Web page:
Desalinated water is circulated to cool the reactors after cesium salt removal.

3. Others

The number of workers at FDNPS is expected to increase from around 2,950 daily as of March 2013, to 6,800 in July 2015. May 31, 2015 saw the opening of a large rest house built on the plant’s premises for the purpose of improving the working environment.

On February 24, 2015, TEPCO announced that the highly radioactive water that had accumulated on the roof of the large equipment service entrance of the Unit 2 reactor building had been flowing into the open ocean through a drainage channel. Although the utility became aware of this fact sometime before April 2014, it did not disclose the leakage to the public. Local fishermen reacted strongly against the company’s announcement, and as a result, their negotiations with TEPCO on the release of the contaminated sub-drain water will have to start all over again from scratch.

On April 2, 2015, a pool of water was discovered at the periphery of the lid of a high integrity container (HIC), a polyethylene container for storing slurry created in the preprocessing systems of ALPS and other systems, slurry from the the adsorption tower, and also for storing spent adsorbent. This prompted TEPCO to conduct an investigation of the HICs. The result was that similar pools of water were found on 30 of the 684 HICs inspected up to June 15. After confirming slurry precipitation, TEPCO removed water from 32 of the HIC containers.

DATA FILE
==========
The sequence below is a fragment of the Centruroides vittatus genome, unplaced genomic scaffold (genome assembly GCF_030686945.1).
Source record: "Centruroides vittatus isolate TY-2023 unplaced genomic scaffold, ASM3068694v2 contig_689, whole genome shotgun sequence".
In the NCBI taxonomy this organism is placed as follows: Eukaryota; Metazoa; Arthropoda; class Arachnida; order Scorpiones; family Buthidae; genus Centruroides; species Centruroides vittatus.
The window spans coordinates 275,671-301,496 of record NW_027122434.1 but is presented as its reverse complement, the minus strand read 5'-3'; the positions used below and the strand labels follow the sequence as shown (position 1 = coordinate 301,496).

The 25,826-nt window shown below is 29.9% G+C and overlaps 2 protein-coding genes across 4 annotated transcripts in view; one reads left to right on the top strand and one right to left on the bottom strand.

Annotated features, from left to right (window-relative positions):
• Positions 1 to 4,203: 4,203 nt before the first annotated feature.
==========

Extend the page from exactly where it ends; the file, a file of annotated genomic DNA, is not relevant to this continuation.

On May 27, the work to dismantle the flange-type tanks (374 in total) began, and 40 of them are slated to be dismantled by the end of January 2016. Leakage of contaminated water from this type of tank has occurred frequently, but it has yet to be decided if all of the flange-type tanks should be dismantled.

On April 30, 2015, the Nuclear Damage Compensation and Decommissioning Facilitation Corporation released its “Technical Strategic Plan 2015 for Decommissioning of TEPCO’s Fukushima Daiichi Nuclear Power Station.” Based on this plan, the mid-term and long-term roadmaps for the plant’s decommissioning were revised, and TEPCO finalized this revision on June 12. The utility has regretted that its traditional stick-to-schedule work policy put excessive pressure on workers, causing a number of problems at the plant. The company therefore changed its policy and gave priority to the reduction of risks. Although the scheduled time for completing the decommissioning work remains the same, the period given for removing spent nuclear fuel was extended for up to three years. The stick-to-schedule policy was a target of popular criticism from the very beginning, and TEPCO seems to have eventually succumbed to the pressure after myriad troubles occurred at the nuclear accident site.

(Hajime Matsukubo, CNIC)

Print Friendly, PDF & Email

You may also like...